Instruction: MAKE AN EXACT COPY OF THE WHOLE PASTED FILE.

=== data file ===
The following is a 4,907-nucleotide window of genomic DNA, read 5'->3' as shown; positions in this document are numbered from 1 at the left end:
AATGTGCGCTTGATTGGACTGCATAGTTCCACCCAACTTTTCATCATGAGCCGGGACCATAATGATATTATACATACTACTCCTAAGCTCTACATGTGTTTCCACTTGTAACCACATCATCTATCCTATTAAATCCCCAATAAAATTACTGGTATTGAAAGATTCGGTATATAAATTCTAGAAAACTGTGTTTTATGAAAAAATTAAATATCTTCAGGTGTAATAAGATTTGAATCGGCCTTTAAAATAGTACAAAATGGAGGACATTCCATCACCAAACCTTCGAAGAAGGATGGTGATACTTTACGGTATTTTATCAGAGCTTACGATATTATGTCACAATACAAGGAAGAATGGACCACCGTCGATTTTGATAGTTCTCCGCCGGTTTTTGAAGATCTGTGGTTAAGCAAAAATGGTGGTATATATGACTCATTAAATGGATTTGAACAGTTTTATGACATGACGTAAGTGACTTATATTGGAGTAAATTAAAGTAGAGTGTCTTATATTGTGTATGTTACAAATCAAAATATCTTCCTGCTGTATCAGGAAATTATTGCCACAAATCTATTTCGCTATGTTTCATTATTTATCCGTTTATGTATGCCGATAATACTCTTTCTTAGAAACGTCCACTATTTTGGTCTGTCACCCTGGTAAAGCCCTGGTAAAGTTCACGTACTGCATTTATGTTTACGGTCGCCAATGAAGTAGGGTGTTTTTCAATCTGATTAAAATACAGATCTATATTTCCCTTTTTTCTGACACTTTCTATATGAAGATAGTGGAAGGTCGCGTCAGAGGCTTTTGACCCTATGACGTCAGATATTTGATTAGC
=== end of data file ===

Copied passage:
The following is a 4,907-nucleotide window of genomic DNA, read 5'->3' as shown; positions in this document are numbered from 1 at the left end:
AATGTGCGCTTGATTGGACTGCATAGTTCCACCCAACTTTTCATCATGAGCCGGGACCATAATGATATTATACATACTACTCCTAAGCTCTACATGTGTTTCCACTTGTAACCACATCATCTATCCTATTAAATCCCCAATAAAATTACTGGTATTGAAAGATTCGGTATATAAATTCTAGAAAACTGTGTTTTATGAAAAAATTAAATATCTTCAGGTGTAATAAGATTTGAATCGGCCTTTAAAATAGTACAAAATGGAGGACATTCCATCACCAAACCTTCGAAGAAGGATGGTGATACTTTACGGTATTTTATCAGAGCTTACGATATTATGTCACAATACAAGGAAGAATGGACCACCGTCGATTTTGATAGTTCTCCGCCGGTTTTTGAAGATCTGTGGTTAAGCAAAAATGGTGGTATATATGACTCATTAAATGGATTTGAACAGTTTTATGACATGACGTAAGTGACTTATATTGGAGTAAATTAAAGTAGAGTGTCTTATATTGTGTATGTTACAAATCAAAATATCTTCCTGCTGTATCAGGAAATTATTGCCACAAATCTATTTCGCTATGTTTCATTATTTATCCGTTTATGTATGCCGATAATACTCTTTCTTAGAAACGTCCACTATTTTGGTCTGTCACCCTGGTAAAGCCCTGGTAAAGTTCACGTACTGCATTTATGTTTACGGTCGCCAATGAAGTAGGGTGTTTTTCAATCTGATTAAAATACAGATCTATATTTCCCTTTTTTCTGACACTTTCTATATGAAGATAGTGGAAGGTCGCGTCAGAGGCTTTTGACCCTATGACGTCAGATATTTGATTAGC